For a couple of years, Intel and some computer makers have been trying to persuade businesses to abandon many of their desktop computers in favor of laptops that plug into docks that let you use a full-size keyboard and monitor. The idea of one computer for use in the office, at home, or on the road makes a lot of sense and has had some success. But two factors have discouraged wider adoption: Laptops still command a huge price premium, and even the most powerful notebooks fall far short of the best desktops in performance.
Cost remains a serious problem, one that has gotten worse in recent months as display prices have risen. But a new wave of laptops incorporating the latest technology from Intel has largely banished the performance gap.
DESIGN FEAT. The difficulty has always been that the fastest processors drain batteries quickly. The Pentium III SpeedStep processors finesse the problem by running at up to 650 MHz when connected to AC power, but slowing to 500 MHz and running at lower voltage on batteries. The result is a processor that approaches the 800 MHz of Intel's fastest desktop Pentium IIIs while giving acceptable battery life.
When Intel began discussing the technology, laptop makers were wary. Although throttling back the power would solve the battery problem, it would not reduce the amount of heat generated when the chip was working at full speed. Engineers pondered such exotic solutions as refrigerated docking stations. At best, they figured, the superfast chips would never work in the thin, light notebooks that were becoming the corporate standard.
A dual engineering triumph solved the problem. Intel made the chip run cooler. And designers found ingenious ways to exhaust heat from even tiny cases. The Hewlett-Packard OmniBook 900 is just the sort of notebook in which SpeedStep was not expected to work. It's 1.4 inches thick and weighs a mere 4.3 pounds. But not only did engineers manage to cram in a SpeedStep chip, but the OmniBook 900 actually runs cooler than most Pentium II or Celeron notebooks I have used. As long as you don't need to use the external drive (floppy, CD-ROM, or DVD) unit that attaches clumsily with a short, stiff cable, it's a laptop you can comfortably use on your lap. I got about 212 hours of battery life on a charge, typical for a notebook in this class even with a slower chip.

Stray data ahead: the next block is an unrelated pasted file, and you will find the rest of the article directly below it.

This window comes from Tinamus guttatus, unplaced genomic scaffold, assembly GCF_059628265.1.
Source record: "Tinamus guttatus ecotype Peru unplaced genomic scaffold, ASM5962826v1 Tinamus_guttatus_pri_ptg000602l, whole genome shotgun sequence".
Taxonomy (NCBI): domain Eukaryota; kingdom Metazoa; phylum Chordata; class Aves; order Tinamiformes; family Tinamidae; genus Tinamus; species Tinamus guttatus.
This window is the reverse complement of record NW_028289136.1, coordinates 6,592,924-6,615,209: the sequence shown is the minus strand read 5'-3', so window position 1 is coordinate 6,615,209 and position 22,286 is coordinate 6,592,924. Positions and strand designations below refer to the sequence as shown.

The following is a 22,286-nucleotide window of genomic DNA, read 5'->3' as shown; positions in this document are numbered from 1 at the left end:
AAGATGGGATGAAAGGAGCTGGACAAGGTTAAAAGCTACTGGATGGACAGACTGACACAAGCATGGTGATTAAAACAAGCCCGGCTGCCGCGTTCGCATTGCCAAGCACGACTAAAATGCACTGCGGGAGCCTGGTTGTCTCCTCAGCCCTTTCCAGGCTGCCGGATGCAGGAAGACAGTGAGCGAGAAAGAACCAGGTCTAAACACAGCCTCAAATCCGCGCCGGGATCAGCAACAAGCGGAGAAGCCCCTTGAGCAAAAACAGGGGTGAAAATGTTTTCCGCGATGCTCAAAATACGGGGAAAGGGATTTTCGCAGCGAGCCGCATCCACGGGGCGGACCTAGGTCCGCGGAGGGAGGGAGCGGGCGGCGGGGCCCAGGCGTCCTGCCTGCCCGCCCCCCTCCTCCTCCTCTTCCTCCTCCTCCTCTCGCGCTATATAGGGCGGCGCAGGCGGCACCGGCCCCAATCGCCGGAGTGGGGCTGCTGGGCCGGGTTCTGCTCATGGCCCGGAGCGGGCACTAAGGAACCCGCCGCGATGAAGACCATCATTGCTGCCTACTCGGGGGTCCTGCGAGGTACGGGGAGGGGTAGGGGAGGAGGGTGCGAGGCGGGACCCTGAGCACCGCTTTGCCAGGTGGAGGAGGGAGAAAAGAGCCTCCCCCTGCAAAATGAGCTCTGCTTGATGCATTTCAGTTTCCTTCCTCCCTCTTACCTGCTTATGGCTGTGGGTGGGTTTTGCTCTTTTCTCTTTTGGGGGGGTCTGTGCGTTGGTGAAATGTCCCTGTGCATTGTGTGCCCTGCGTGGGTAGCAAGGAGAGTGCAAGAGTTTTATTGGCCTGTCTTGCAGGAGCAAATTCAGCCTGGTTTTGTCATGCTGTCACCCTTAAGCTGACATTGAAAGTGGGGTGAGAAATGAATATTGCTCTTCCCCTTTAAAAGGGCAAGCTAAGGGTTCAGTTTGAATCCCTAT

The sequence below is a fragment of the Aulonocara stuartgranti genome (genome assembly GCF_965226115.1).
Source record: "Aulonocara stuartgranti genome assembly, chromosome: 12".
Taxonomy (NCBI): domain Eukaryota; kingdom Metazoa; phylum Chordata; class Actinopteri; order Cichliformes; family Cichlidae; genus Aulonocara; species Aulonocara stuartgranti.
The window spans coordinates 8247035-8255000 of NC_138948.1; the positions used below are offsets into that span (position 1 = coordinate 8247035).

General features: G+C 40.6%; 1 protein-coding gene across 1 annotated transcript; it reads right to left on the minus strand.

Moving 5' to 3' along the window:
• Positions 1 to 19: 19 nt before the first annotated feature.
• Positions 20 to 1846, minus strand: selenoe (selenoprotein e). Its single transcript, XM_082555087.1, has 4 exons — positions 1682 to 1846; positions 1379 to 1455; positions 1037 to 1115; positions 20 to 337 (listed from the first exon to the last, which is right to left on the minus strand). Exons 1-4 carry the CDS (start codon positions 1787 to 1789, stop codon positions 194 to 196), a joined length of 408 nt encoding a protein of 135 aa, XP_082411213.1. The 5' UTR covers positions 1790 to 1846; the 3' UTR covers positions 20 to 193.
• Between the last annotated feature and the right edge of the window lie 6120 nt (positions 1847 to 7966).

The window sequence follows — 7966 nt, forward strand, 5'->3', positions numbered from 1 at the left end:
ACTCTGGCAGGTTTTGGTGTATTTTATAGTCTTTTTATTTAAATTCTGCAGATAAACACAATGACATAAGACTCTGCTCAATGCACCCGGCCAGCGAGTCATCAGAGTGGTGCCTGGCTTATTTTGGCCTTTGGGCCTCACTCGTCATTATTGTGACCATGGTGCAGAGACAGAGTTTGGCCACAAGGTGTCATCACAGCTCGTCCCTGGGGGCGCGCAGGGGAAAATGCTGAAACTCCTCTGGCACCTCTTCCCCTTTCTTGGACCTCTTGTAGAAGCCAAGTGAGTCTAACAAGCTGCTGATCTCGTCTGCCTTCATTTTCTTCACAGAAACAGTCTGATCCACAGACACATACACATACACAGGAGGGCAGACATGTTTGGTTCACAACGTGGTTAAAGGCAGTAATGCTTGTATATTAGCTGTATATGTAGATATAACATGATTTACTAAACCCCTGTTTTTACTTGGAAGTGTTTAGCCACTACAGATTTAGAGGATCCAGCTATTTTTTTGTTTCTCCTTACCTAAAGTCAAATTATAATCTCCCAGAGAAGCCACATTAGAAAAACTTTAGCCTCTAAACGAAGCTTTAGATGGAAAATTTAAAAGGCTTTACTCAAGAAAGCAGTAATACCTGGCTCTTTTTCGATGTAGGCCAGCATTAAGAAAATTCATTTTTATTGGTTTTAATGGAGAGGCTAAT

It's worth asking who really needs a 650 MHz processor in a notebook--or a desktop, for that matter. In my typical mobile applications--Microsoft Word and PowerPoint, Web browsing, and reading e-mail--there were two ways I could tell I was running at high speed. First, a little flag icon in the system tray changes from solid blue to checkered. Second, a rather noisy fan came on more frequently to shoot a blast of hot air from a vent on the side of the unit. When a program such as Word loads in under five seconds at the "slow" speed, it's hard to see meaningful improvement at high speeds.
More demanding applications will show some difference. In Dragon Systems' NaturallySpeaking, the OmniBook did a better job of keeping up with dictation at the higher speed. And people who manipulate large images in Adobe Photoshop or other graphics-intensive programs will appreciate all the speed they can get. Users of the new Windows 2000 operating system may also appreciate the extra power.
DONE DEAL. In any event, new notebooks will give you that speed whether you want it or not. Intel has discontinued desktop Pentium IIs and is phasing out the mobile version. It has also quietly redone the Celeron, originally a derivative of the Pentium II, so that it now shares its design with the Pentium III.
By the end of the year, Intel plans to offer just two mobile chips. The Celeron, probably at speeds of 400 to 600 MHz, will be found in value notebooks, especially those costing under $2,000. The SpeedStep Pentium III, with a top speed of at least 800 MHz, will go into higher-end products. Meanwhile, Advanced Micro Devices will bid to become a bigger player in the mobile market with a dual-speed version of its K6-III-P chip later this year.
Personally, I would love it if some of the engineering genius devoted to producing faster machines without sacrificing battery life went into making slower notebooks that run longer. But speed sells, and the power of these new notebooks should make the desktop-replacement idea a lot more attractive.
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